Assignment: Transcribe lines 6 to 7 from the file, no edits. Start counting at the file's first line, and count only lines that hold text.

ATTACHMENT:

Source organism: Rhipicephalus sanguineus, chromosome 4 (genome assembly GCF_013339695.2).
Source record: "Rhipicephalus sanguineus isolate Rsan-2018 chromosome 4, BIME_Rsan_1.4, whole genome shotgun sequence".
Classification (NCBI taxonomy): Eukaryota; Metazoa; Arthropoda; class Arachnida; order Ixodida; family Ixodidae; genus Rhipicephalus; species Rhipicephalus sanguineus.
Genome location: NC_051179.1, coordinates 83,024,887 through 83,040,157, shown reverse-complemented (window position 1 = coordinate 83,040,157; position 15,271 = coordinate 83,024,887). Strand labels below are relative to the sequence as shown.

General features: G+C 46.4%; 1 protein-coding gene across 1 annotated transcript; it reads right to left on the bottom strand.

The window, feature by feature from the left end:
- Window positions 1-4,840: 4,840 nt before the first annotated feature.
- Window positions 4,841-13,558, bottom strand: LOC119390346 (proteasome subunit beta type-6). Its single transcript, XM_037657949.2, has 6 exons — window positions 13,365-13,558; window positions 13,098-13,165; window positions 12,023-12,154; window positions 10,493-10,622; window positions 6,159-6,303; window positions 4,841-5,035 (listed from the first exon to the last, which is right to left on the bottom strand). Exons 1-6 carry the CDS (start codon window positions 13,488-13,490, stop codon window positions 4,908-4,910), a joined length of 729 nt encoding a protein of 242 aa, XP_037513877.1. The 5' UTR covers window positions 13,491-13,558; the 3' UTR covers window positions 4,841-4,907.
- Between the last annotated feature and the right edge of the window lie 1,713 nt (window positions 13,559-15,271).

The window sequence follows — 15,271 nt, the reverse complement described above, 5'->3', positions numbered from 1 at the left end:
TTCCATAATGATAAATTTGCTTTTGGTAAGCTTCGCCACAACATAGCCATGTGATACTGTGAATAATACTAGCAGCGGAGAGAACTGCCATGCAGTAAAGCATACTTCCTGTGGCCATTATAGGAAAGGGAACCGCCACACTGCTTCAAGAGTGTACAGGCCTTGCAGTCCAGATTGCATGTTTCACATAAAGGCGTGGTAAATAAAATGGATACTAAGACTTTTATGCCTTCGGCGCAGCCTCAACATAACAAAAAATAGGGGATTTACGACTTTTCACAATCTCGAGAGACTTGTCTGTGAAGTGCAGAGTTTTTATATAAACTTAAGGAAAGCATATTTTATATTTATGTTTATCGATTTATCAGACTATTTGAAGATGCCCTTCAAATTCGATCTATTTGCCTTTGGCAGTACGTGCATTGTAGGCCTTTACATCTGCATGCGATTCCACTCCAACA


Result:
The window, feature by feature from the left end:
- Window positions 1-4,840: 4,840 nt before the first annotated feature.